Football, but not as we know it. This is Canadian style.
Sometimes this blog can feel more like a sports blog, and so here we are again, reviewing yet another sport, and one which to the untrained eye looks a lot like American football.
However, this isn’t American football, this is Canadian football, and is as equally alien to Brits who are used to sport where a football is predominately kicked not handled.
Putting aside my preconception that American/Canadian football is for wusses who wear tights and can’t handle rugby and its lack of helmets and body armour, we headed down to the Rogers Centre with an open mind to see the Toronto Argonauts (‘Argos’*) take on local rivals the Hamilton Tiger-Cats (‘Ticats’).
To help us understand what the hell was going on, we took along our friend Jay, who as a massive American football fan, would hopefully know the basics of its Canadian cousin.
The two sports are broadly similar. The attacking team has three plays in which to make at least 10 yards (or score a touchdown or field goal). Failure to do so, or turn over of the ball in play, results in the defending team seizing possession and taking its turn to go on the attack. The quarterback, just like in American football, plays the pivotal role in ensuring that the ball makes those 10 yards.
With this new found knowledge, I settled into watching the game, and enjoyed observing the attacking teams in their efforts to inch (or that should that be ‘yard’?) up the playing field.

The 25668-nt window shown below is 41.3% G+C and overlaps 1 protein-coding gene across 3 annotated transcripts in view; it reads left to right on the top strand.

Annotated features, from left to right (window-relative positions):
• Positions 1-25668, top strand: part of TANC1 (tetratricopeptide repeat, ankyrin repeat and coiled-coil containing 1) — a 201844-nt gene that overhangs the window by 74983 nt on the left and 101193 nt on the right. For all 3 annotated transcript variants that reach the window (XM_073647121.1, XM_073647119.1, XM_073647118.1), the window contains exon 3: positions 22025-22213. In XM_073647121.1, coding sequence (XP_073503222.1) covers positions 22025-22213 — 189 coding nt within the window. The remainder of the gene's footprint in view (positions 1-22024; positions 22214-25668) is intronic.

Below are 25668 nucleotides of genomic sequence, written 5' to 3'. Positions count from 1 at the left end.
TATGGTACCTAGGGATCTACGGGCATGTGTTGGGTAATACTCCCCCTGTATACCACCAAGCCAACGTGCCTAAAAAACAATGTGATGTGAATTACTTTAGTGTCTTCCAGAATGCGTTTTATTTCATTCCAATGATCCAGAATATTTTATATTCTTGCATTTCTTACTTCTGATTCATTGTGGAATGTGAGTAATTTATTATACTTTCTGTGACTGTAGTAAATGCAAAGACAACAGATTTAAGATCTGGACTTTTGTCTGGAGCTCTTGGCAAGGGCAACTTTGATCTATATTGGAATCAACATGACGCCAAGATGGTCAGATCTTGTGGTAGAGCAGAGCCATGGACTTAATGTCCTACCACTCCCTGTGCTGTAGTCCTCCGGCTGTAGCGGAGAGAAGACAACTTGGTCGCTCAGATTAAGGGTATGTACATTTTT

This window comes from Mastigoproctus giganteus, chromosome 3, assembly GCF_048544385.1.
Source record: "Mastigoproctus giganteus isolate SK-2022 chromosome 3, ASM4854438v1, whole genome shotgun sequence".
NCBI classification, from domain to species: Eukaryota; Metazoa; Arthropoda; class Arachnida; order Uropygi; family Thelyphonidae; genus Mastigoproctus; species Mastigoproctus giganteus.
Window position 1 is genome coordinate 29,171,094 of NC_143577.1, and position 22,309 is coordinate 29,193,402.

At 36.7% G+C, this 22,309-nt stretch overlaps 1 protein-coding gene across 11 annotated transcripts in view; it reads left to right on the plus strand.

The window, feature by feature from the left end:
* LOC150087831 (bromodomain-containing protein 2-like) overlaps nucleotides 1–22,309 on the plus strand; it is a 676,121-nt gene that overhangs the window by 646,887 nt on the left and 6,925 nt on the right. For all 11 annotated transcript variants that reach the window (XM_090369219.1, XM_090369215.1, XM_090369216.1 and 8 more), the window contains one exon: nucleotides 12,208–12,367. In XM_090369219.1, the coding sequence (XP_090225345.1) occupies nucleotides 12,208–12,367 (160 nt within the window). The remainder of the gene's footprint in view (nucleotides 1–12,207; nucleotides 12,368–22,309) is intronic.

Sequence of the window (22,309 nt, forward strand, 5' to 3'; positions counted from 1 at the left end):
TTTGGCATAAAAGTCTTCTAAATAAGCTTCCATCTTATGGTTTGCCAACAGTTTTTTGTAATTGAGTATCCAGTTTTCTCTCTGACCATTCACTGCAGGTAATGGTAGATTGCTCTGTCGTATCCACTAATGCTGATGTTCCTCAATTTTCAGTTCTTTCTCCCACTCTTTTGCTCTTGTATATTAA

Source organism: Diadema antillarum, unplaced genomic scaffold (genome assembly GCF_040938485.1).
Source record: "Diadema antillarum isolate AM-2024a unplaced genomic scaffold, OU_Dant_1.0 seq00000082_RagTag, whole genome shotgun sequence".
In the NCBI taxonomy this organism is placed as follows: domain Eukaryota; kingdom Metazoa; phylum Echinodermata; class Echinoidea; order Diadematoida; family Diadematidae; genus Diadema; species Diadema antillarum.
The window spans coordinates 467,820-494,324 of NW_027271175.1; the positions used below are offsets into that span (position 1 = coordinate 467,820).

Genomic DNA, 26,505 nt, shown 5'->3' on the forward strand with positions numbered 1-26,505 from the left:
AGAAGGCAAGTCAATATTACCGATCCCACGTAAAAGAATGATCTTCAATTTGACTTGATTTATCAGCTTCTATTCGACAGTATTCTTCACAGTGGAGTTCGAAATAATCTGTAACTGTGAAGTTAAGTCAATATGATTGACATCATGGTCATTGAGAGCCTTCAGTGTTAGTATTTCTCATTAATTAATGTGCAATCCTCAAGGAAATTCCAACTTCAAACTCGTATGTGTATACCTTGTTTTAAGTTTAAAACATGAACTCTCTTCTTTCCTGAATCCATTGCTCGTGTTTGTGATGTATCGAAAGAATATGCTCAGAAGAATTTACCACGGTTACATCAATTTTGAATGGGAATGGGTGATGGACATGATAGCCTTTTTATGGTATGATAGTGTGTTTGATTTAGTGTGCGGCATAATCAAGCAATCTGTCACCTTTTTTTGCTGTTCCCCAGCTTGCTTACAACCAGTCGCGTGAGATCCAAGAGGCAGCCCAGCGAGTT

However, after the first quarter, I started to become a little tired of the constant stoppages in play and what felt like the repetitive nature of the play.
Our attention soon got captured by watching a girl a couple of rows in front of us swipe through, and dismiss, potential matches on Tinder, and by a man to our left taking pervy photos of the cheerleaders!
Meanwhile, whilst that was all going on off the pitch, on the pitch the Ticats never relinquished their lead and triumphed 35-27.
Nevertheless, we still enjoyed the whole experience. The crowds, players and whole spectacle may be on a much smaller scale compared to American football’s massive NFL show, but if American football is your thing, and you can’t make it to a game, then Canadian football will still give you a strong flavour of what watching American football in the flesh is like.
But one very serious point to wrap up. The Canadians and Americans call it ‘football’. How is this accurate when they kicked the ball all of about 5 times during the game and the foot is not the predominant body part by which the ball is controlled!?
*For any Brits wondering, ‘Argos’ is pronounced ‘Ar-goes’, and not like the British catalogue retailer, Argos!